The new Port Mann Bridge. Drivers pay $1.50 while introductory discounts are in effect

The new Port Mann Bridge. Drivers pay $1.50 while introductory discounts are in effect

Poll shows many drivers plan to avoid Port Mann tolls

$3 tolls will send majority of weekly bridge users to new routes

A new poll of Lower Mainland drivers who use the Port Mann Bridge shows many plan to shift to untolled routes to avoid the new tolls – especially once a half-price introductory discount ends.

The online survey conducted by Insights West suggests traffic congestion is set to worsen further on free crossings of the Fraser River such as the Alex Fraser and Pattullo bridges.

It shows a third of commuters who normally used the Port Mann Bridge at least weekly intend to actively seek out new routes to avoid the toll.

A third said they will drive over the bridge less often while 45 per cent said they will keep using it and pay the tolls.

The same drivers were also asked what they will do once the half-price introductory discount ends and they’re paying $3 tolls to use the new bridge.

More than 55 per cent of weekly Highway 1 users said they’ll seek new routes after the toll doubles and just 31 per cent said they’d keep on paying to cross.

(For all Port Mann users, including less frequent ones, 46.4 per cent said they’d seek out new routes, 33 per cent said they’d use the bridge less often and 34.5 per cent said they’d use it as usual and pay the toll. Respondents could give more than one answer so results add up to more than 100 per cent.)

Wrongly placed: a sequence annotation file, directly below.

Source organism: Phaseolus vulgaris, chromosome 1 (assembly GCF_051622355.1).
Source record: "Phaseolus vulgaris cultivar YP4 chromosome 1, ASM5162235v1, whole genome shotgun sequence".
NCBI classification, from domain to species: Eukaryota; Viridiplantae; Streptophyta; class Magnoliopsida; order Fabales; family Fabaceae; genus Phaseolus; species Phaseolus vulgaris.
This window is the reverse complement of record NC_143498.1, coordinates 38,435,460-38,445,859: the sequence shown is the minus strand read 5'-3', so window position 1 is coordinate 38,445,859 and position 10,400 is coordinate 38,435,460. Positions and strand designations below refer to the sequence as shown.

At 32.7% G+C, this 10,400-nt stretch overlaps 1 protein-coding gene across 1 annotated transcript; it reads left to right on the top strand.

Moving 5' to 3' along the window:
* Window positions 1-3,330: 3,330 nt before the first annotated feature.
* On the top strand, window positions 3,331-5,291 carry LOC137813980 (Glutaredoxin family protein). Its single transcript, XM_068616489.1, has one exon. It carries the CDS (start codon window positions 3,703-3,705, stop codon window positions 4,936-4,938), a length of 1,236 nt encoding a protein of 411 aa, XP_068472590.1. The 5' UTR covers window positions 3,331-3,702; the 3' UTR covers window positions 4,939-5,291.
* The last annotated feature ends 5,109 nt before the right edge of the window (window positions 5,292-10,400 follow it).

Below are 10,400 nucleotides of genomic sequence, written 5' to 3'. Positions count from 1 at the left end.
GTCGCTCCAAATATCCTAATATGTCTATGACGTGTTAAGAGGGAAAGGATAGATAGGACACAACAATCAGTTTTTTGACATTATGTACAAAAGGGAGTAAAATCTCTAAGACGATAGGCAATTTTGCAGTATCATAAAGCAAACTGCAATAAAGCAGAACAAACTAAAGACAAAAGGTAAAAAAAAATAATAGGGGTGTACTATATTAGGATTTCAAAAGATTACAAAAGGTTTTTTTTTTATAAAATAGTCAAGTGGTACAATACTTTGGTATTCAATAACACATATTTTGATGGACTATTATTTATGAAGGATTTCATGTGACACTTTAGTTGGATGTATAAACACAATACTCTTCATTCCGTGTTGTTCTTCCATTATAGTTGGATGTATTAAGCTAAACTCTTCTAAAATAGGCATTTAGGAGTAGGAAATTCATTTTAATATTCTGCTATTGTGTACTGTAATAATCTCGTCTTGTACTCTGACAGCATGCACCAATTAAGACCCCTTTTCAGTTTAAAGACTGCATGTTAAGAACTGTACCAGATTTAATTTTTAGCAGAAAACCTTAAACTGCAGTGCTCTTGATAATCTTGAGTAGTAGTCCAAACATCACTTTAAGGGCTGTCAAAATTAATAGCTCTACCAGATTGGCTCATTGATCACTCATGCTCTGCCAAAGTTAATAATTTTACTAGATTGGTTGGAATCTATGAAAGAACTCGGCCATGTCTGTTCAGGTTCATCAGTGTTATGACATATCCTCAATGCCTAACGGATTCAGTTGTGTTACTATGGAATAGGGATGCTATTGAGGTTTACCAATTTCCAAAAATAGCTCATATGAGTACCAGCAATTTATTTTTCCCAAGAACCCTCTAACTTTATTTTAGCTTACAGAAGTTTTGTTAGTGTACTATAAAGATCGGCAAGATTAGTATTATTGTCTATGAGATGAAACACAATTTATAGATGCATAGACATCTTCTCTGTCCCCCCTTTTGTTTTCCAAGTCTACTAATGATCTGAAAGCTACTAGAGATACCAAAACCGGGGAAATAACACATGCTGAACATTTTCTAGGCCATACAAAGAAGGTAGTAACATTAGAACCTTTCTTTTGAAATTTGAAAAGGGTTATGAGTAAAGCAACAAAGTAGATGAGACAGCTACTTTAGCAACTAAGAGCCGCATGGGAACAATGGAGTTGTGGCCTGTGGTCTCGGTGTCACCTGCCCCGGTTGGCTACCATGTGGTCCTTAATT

Insights West president Steve Mossop said the findings show residents South of the Fraser like the new bridge but remain “bitterly opposed” to tolling of the Highway 1 crossing.

Only time will tell, he said, whether the Port Mann ends up suffering lower-than-expected traffic volumes because of the toll, as happened with TransLink’s Golden Ears Bridge.

“We’ll see if people have the patience and tolerance to actually sit on the Pattullo or the Alex Fraser and wait through the backups to avoid that fee,” Mossop said.

“It’s not people just expressing their anger and frustration. It’s a real entrenched mindset.”

The poll also found Lower Mainland residents remain split on whether the Port Mann should be tolled – 50.8 per cent support tolls while 45 per cent oppose them.

Among frequent Port Mann users, 60 per cent oppose tolls while 40 per cent support them.

“The issue of tolling seems to have divided Metro Vancouver into two camps,” Mossop said. “Those who are in favour since they don’t drive over the bridge, with the opposition camp being firmly entrenched among drivers who are impacted.”

TReO decal users tend to support the tolls, with 55 per cent in favour to 45 per cent opposed.

Mossop said the opposition to tolls reflects “a lot of disgruntled voters” who may yet have an influence in next spring’s provincial election.

“That’s a big number to be opposed,” he said. “Governments lose elections on numbers like that.”

He noted TReO has done an “excellent job” of promoting the bridge and luring drivers to sign up through staged discounts and an offer of 20 free trips.

Nearly 70 per cent of Metro Vancouver drivers polled said they’d signed up, roughly matching statistics reported by the province.

Sixty five per cent said they were satisfied with the new bridge itself.

A majority of drivers who use it at least monthly said they expect it will save them time.

The online survey of nearly 600 people has a four per cent margin of error.

Have your say at www.yourinsights.ca

Just Posted

Satwinder Bains of Abbotsford is the recipient of the 2021 aculty Service Excellence Award from University of the Fraser Valley. (UFV photo)
Satwinder Bains receives UFV Faculty Service Excellence Award